Another important factor that defines the life span of your betta fish is the strain that it was put through at the pet store where they were being held waiting for their new owner. A lot of stores that you can buy betta fish from fail to meet the basic requirements of the fish, so it is important that you consider the strain that it may have been put through before you buy him or her. Do some research on the pet store where you plan on purchasing your betta from to make sure you are buying from a reputable place.
For example, before buying a betta fish, check out the surroundings of the pet shop. Is it clean? Are the staff courteous? How do they treat the animals? (Without being creepy, keep an eye on the employees to see how well they treat the animals in general). Also, you need to critically assess the betta before you spend your hard-earned money. Check out the body of the fish for any abnormalities. Don’t buy a fish that appears pale because that could be a sign of disease. Also, look out for injuries and sores on the body of the fish. It could be due to fights, and these create an easy entry for pests and diseases which invariably reduces the life expectancy of the fish. Don’t buy a fish with bulging eyes. A healthy betta should have clear eyes. Check for signs of damage to the fins. Don’t buy a betta with torn or ragged fins. Additionally, a betta fish should respond whenever you place your hand on its tank. If the fish is slow to respond or not looking active, it probably is not healthy and won’t last long no matter the care and attention you provide for it.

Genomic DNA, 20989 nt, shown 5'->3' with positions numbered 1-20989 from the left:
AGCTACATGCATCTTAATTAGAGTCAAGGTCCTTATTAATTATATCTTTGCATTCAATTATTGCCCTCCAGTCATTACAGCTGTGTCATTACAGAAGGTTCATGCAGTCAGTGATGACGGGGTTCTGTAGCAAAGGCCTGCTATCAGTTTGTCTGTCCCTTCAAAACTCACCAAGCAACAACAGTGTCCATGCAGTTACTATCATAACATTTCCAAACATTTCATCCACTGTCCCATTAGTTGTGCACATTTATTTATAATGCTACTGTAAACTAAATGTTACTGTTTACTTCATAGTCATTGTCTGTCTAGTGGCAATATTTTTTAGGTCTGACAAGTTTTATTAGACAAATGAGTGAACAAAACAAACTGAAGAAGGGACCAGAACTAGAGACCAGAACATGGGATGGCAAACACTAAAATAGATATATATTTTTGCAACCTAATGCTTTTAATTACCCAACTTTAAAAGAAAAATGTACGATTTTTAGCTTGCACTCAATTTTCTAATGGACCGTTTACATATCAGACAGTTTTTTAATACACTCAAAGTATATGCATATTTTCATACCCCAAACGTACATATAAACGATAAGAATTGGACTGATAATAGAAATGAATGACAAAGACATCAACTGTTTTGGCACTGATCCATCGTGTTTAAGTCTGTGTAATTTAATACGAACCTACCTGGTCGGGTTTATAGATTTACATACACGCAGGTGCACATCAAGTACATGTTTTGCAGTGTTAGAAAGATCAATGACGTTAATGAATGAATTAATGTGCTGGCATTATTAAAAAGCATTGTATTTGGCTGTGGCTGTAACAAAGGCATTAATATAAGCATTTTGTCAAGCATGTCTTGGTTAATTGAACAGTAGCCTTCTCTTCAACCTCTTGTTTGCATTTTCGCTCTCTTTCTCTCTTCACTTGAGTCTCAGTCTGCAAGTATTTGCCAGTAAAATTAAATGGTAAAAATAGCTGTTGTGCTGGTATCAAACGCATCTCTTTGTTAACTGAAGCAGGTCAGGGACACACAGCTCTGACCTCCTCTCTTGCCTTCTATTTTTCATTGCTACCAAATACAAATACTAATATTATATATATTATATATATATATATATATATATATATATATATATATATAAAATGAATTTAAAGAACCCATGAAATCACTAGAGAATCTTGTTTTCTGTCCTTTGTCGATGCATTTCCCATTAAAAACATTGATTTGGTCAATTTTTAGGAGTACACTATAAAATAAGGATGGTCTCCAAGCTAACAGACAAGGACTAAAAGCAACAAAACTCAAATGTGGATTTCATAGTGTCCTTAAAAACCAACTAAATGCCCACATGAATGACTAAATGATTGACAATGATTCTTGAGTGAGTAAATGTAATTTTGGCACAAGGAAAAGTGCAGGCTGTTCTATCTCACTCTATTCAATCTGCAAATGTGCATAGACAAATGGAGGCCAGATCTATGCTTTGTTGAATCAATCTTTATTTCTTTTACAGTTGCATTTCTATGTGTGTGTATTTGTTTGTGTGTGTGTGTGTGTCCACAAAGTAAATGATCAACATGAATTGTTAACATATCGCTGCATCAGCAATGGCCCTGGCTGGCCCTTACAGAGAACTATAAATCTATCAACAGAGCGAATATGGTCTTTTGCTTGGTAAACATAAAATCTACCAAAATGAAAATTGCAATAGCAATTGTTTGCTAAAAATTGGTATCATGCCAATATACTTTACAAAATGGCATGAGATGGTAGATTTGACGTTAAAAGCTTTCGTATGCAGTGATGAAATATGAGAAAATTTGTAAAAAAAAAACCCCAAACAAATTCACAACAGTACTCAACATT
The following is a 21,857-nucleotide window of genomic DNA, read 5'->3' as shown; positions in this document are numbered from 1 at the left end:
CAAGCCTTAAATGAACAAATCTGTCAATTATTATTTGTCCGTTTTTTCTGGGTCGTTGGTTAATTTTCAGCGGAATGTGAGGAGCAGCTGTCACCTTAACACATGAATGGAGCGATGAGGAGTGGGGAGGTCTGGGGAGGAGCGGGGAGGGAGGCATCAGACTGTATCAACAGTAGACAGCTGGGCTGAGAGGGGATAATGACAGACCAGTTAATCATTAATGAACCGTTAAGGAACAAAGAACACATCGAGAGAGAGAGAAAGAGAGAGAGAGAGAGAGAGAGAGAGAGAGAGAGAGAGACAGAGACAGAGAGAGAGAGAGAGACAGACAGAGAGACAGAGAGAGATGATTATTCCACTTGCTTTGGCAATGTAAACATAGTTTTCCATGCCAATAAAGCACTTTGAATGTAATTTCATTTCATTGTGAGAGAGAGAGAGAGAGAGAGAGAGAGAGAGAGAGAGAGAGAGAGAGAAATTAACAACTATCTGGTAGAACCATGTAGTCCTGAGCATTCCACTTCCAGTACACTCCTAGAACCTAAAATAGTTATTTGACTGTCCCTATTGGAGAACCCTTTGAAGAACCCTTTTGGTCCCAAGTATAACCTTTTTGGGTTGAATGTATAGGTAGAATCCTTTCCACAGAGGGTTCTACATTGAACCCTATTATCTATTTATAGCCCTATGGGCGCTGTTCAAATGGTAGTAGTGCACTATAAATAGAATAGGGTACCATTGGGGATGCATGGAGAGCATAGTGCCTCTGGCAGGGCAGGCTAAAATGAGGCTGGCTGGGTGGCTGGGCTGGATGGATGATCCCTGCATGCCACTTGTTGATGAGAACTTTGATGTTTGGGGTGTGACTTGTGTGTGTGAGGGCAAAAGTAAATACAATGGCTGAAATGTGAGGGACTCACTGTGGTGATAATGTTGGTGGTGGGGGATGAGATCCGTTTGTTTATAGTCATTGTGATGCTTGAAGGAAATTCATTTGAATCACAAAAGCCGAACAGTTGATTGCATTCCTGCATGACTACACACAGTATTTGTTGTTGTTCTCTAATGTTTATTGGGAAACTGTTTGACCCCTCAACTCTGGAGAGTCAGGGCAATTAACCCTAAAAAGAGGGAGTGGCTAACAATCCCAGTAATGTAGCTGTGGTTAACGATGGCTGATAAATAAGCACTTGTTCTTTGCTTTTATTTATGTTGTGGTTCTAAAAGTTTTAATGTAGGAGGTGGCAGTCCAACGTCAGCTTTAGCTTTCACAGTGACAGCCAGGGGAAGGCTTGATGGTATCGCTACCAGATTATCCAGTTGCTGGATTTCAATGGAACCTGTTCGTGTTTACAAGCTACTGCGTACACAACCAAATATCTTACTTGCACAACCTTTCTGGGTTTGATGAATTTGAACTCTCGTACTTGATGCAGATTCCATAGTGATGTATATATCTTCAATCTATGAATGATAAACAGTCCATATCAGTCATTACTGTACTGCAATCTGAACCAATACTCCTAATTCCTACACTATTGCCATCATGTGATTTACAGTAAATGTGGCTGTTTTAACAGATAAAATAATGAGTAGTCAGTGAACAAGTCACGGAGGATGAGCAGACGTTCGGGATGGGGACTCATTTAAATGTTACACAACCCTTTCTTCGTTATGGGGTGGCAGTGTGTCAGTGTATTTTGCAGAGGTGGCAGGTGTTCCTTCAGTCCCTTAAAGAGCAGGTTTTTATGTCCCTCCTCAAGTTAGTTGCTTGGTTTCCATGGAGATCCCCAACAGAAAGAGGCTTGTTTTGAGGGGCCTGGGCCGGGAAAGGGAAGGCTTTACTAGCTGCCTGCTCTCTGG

It’s widely known that the bigger the aquarium, the better the chances of increasing your betta fish life span. The more the space that it is given, the longer it is going to live. As per the research studies, it has been claimed that in order to increase the lifespan of the betta fish, it is ideal to keep it in 5 gallons of water at the very least. Any smaller than that and you are taking a risk in losing your betta at a younger age.
With regard to the tank, having a larger tank will actually be better for maintaining the ideal temperature. Larger tanks are better able to maintain a set temperature, which makes it a lot easier for you to regulate the water quality. Smaller tanks fluctuate in their temperature far too rapidly and because of their size, it makes it really challenging for you to use a heater in the water without causing harm to the fish.